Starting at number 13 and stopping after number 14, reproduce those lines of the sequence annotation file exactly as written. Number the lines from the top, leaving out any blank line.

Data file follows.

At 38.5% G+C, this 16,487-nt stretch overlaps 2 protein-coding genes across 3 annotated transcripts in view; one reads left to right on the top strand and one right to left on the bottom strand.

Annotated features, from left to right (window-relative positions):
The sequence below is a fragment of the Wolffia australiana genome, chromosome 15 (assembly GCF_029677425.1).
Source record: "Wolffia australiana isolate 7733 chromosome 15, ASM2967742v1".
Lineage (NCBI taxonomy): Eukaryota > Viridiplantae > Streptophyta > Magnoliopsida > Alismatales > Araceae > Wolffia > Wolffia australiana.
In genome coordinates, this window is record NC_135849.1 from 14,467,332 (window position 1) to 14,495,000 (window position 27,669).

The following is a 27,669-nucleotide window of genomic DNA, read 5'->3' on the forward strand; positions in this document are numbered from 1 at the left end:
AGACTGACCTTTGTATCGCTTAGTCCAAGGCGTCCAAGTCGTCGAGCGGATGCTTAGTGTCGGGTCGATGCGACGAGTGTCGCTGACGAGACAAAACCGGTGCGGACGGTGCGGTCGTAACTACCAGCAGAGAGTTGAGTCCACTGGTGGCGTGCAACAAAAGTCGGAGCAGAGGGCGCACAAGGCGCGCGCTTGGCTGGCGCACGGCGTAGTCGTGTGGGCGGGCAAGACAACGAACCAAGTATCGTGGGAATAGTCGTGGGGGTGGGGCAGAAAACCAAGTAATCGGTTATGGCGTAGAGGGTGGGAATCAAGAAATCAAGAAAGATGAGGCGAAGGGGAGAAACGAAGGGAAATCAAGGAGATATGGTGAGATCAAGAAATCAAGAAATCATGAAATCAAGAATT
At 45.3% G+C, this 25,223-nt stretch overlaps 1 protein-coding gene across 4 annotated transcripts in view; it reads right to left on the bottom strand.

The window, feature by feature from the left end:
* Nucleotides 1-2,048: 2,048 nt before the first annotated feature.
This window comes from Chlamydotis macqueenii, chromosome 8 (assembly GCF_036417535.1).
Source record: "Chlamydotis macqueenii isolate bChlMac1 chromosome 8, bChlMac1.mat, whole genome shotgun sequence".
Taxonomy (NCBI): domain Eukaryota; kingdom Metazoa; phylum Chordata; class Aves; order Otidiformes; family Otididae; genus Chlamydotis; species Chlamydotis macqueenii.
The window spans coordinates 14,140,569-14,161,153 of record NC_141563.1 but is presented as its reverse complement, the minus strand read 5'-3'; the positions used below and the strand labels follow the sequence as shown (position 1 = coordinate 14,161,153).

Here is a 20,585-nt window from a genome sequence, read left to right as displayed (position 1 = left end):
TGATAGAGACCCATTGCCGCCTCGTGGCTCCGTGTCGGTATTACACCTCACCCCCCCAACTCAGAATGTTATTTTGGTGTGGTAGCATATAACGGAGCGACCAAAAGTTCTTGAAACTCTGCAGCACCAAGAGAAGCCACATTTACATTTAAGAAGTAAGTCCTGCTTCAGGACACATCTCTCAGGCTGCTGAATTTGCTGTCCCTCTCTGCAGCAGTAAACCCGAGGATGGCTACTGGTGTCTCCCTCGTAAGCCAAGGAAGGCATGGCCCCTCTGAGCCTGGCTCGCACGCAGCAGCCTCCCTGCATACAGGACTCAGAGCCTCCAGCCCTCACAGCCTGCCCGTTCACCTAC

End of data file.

Source record: "Chlamydotis macqueenii isolate bChlMac1 chromosome 8, bChlMac1.mat, whole genome shotgun sequence".
Taxonomy (NCBI): domain Eukaryota; kingdom Metazoa; phylum Chordata; class Aves; order Otidiformes; family Otididae; genus Chlamydotis; species Chlamydotis macqueenii.